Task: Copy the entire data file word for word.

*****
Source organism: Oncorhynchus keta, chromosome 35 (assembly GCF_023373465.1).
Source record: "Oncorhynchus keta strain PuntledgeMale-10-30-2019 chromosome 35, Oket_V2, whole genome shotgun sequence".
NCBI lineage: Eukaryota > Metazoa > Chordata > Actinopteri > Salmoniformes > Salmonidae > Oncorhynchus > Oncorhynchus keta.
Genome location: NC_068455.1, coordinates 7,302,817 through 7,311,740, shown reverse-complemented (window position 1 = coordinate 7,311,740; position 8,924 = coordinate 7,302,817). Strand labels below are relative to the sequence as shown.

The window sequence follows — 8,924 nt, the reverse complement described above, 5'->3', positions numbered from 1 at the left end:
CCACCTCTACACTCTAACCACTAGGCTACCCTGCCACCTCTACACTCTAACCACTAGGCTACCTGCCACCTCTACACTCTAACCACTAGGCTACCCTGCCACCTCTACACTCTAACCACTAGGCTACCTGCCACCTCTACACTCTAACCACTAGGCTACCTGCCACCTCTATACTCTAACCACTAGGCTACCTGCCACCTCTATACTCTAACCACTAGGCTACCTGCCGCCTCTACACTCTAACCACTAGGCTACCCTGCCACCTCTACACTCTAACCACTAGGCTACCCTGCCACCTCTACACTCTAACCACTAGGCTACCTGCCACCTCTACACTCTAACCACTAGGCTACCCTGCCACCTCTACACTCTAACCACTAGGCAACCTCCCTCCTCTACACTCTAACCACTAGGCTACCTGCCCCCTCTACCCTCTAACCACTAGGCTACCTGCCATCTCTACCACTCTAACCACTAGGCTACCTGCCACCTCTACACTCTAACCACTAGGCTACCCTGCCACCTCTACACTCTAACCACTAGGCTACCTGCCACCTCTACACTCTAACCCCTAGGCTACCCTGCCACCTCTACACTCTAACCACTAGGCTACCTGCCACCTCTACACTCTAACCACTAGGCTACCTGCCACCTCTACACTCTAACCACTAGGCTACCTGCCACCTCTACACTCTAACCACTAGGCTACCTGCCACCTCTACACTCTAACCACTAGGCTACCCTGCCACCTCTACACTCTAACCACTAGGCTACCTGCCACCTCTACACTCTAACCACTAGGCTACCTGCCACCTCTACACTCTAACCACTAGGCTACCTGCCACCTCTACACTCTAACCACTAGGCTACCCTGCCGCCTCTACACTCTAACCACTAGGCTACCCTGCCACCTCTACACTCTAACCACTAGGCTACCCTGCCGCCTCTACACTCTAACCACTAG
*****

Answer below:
Source organism: Oncorhynchus keta, chromosome 35 (assembly GCF_023373465.1).
Source record: "Oncorhynchus keta strain PuntledgeMale-10-30-2019 chromosome 35, Oket_V2, whole genome shotgun sequence".
NCBI lineage: Eukaryota > Metazoa > Chordata > Actinopteri > Salmoniformes > Salmonidae > Oncorhynchus > Oncorhynchus keta.
Genome location: NC_068455.1, coordinates 7,302,817 through 7,311,740, shown reverse-complemented (window position 1 = coordinate 7,311,740; position 8,924 = coordinate 7,302,817). Strand labels below are relative to the sequence as shown.

The window sequence follows — 8,924 nt, the reverse complement described above, 5'->3', positions numbered from 1 at the left end:
CCACCTCTACACTCTAACCACTAGGCTACCCTGCCACCTCTACACTCTAACCACTAGGCTACCTGCCACCTCTACACTCTAACCACTAGGCTACCCTGCCACCTCTACACTCTAACCACTAGGCTACCTGCCACCTCTACACTCTAACCACTAGGCTACCTGCCACCTCTATACTCTAACCACTAGGCTACCTGCCACCTCTATACTCTAACCACTAGGCTACCTGCCGCCTCTACACTCTAACCACTAGGCTACCCTGCCACCTCTACACTCTAACCACTAGGCTACCCTGCCACCTCTACACTCTAACCACTAGGCTACCTGCCACCTCTACACTCTAACCACTAGGCTACCCTGCCACCTCTACACTCTAACCACTAGGCAACCTCCCTCCTCTACACTCTAACCACTAGGCTACCTGCCCCCTCTACCCTCTAACCACTAGGCTACCTGCCATCTCTACCACTCTAACCACTAGGCTACCTGCCACCTCTACACTCTAACCACTAGGCTACCCTGCCACCTCTACACTCTAACCACTAGGCTACCTGCCACCTCTACACTCTAACCCCTAGGCTACCCTGCCACCTCTACACTCTAACCACTAGGCTACCTGCCACCTCTACACTCTAACCACTAGGCTACCTGCCACCTCTACACTCTAACCACTAGGCTACCTGCCACCTCTACACTCTAACCACTAGGCTACCTGCCACCTCTACACTCTAACCACTAGGCTACCCTGCCACCTCTACACTCTAACCACTAGGCTACCTGCCACCTCTACACTCTAACCACTAGGCTACCTGCCACCTCTACACTCTAACCACTAGGCTACCTGCCACCTCTACACTCTAACCACTAGGCTACCCTGCCGCCTCTACACTCTAACCACTAGGCTACCCTGCCACCTCTACACTCTAACCACTAGGCTACCCTGCCGCCTCTACACTCTAACCACTAG